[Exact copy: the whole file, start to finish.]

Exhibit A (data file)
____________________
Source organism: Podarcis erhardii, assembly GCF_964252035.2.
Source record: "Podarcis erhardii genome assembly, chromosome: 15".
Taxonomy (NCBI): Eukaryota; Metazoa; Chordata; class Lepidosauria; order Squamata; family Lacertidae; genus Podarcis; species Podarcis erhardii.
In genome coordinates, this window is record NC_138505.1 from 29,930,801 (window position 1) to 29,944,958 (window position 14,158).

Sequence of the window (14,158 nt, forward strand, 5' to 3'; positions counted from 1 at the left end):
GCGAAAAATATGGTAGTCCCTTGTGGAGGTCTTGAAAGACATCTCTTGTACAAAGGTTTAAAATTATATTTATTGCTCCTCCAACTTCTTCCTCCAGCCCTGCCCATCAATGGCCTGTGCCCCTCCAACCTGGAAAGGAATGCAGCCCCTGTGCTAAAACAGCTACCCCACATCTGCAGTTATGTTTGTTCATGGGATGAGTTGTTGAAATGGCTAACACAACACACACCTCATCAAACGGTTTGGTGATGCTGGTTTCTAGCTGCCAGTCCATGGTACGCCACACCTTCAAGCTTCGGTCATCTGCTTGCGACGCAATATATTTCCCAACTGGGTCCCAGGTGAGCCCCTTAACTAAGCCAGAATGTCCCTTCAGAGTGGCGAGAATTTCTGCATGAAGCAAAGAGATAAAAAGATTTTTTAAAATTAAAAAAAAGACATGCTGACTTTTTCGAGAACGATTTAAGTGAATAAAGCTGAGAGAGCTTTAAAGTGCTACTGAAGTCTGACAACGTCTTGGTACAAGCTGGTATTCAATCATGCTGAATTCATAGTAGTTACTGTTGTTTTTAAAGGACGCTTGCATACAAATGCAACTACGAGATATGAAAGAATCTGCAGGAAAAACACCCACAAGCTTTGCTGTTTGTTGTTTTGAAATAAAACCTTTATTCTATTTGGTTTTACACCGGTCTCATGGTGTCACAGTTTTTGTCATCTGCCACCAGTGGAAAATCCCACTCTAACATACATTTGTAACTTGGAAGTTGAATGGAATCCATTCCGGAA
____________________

Source organism: Podarcis erhardii, assembly GCF_964252035.2.
Source record: "Podarcis erhardii genome assembly, chromosome: 15".
Taxonomy (NCBI): Eukaryota; Metazoa; Chordata; class Lepidosauria; order Squamata; family Lacertidae; genus Podarcis; species Podarcis erhardii.
In genome coordinates, this window is record NC_138505.1 from 29,930,801 (window position 1) to 29,944,958 (window position 14,158).

Sequence of the window (14,158 nt, forward strand, 5' to 3'; positions counted from 1 at the left end):
GCGAAAAATATGGTAGTCCCTTGTGGAGGTCTTGAAAGACATCTCTTGTACAAAGGTTTAAAATTATATTTATTGCTCCTCCAACTTCTTCCTCCAGCCCTGCCCATCAATGGCCTGTGCCCCTCCAACCTGGAAAGGAATGCAGCCCCTGTGCTAAAACAGCTACCCCACATCTGCAGTTATGTTTGTTCATGGGATGAGTTGTTGAAATGGCTAACACAACACACACCTCATCAAACGGTTTGGTGATGCTGGTTTCTAGCTGCCAGTCCATGGTACGCCACACCTTCAAGCTTCGGTCATCTGCTTGCGACGCAATATATTTCCCAACTGGGTCCCAGGTGAGCCCCTTAACTAAGCCAGAATGTCCCTTCAGAGTGGCGAGAATTTCTGCATGAAGCAAAGAGATAAAAAGATTTTTTAAAATTAAAAAAAAGACATGCTGACTTTTTCGAGAACGATTTAAGTGAATAAAGCTGAGAGAGCTTTAAAGTGCTACTGAAGTCTGACAACGTCTTGGTACAAGCTGGTATTCAATCATGCTGAATTCATAGTAGTTACTGTTGTTTTTAAAGGACGCTTGCATACAAATGCAACTACGAGATATGAAAGAATCTGCAGGAAAAACACCCACAAGCTTTGCTGTTTGTTGTTTTGAAATAAAACCTTTATTCTATTTGGTTTTACACCGGTCTCATGGTGTCACAGTTTTTGTCATCTGCCACCAGTGGAAAATCCCACTCTAACATACATTTGTAACTTGGAAGTTGAATGGAATCCATTCCGGAA